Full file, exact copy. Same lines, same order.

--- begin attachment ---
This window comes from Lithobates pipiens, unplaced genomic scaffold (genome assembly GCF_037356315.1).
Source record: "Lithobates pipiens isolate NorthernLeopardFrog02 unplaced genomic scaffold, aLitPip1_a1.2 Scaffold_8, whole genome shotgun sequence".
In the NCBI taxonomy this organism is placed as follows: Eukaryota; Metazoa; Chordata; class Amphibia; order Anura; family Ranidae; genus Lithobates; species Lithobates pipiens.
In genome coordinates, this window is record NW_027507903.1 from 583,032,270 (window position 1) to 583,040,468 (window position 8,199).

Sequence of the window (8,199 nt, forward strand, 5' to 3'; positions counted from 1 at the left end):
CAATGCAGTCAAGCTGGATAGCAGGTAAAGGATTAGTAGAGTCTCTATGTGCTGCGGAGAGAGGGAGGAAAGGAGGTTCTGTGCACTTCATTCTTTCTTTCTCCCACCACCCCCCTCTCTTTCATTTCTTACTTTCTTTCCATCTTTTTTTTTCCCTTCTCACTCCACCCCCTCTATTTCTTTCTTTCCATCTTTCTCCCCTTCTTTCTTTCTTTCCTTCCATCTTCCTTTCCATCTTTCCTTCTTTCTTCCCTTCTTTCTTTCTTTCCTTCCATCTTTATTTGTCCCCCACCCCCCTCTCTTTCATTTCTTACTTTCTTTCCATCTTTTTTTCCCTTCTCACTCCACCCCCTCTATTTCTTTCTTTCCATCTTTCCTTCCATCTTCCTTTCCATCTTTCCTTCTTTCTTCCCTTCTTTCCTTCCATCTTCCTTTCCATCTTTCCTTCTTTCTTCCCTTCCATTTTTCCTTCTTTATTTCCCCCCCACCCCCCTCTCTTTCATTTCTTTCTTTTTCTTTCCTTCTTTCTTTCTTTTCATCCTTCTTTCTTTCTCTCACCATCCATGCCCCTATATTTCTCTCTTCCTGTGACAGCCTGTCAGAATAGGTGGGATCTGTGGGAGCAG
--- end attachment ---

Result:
This window comes from Lithobates pipiens, unplaced genomic scaffold (genome assembly GCF_037356315.1).
Source record: "Lithobates pipiens isolate NorthernLeopardFrog02 unplaced genomic scaffold, aLitPip1_a1.2 Scaffold_8, whole genome shotgun sequence".
In the NCBI taxonomy this organism is placed as follows: Eukaryota; Metazoa; Chordata; class Amphibia; order Anura; family Ranidae; genus Lithobates; species Lithobates pipiens.
In genome coordinates, this window is record NW_027507903.1 from 583,032,270 (window position 1) to 583,040,468 (window position 8,199).

Sequence of the window (8,199 nt, forward strand, 5' to 3'; positions counted from 1 at the left end):
CAATGCAGTCAAGCTGGATAGCAGGTAAAGGATTAGTAGAGTCTCTATGTGCTGCGGAGAGAGGGAGGAAAGGAGGTTCTGTGCACTTCATTCTTTCTTTCTCCCACCACCCCCCTCTCTTTCATTTCTTACTTTCTTTCCATCTTTTTTTTTCCCTTCTCACTCCACCCCCTCTATTTCTTTCTTTCCATCTTTCTCCCCTTCTTTCTTTCTTTCCTTCCATCTTCCTTTCCATCTTTCCTTCTTTCTTCCCTTCTTTCTTTCTTTCCTTCCATCTTTATTTGTCCCCCACCCCCCTCTCTTTCATTTCTTACTTTCTTTCCATCTTTTTTTCCCTTCTCACTCCACCCCCTCTATTTCTTTCTTTCCATCTTTCCTTCCATCTTCCTTTCCATCTTTCCTTCTTTCTTCCCTTCTTTCCTTCCATCTTCCTTTCCATCTTTCCTTCTTTCTTCCCTTCCATTTTTCCTTCTTTATTTCCCCCCCACCCCCCTCTCTTTCATTTCTTTCTTTTTCTTTCCTTCTTTCTTTCTTTTCATCCTTCTTTCTTTCTCTCACCATCCATGCCCCTATATTTCTCTCTTCCTGTGACAGCCTGTCAGAATAGGTGGGATCTGTGGGAGCAG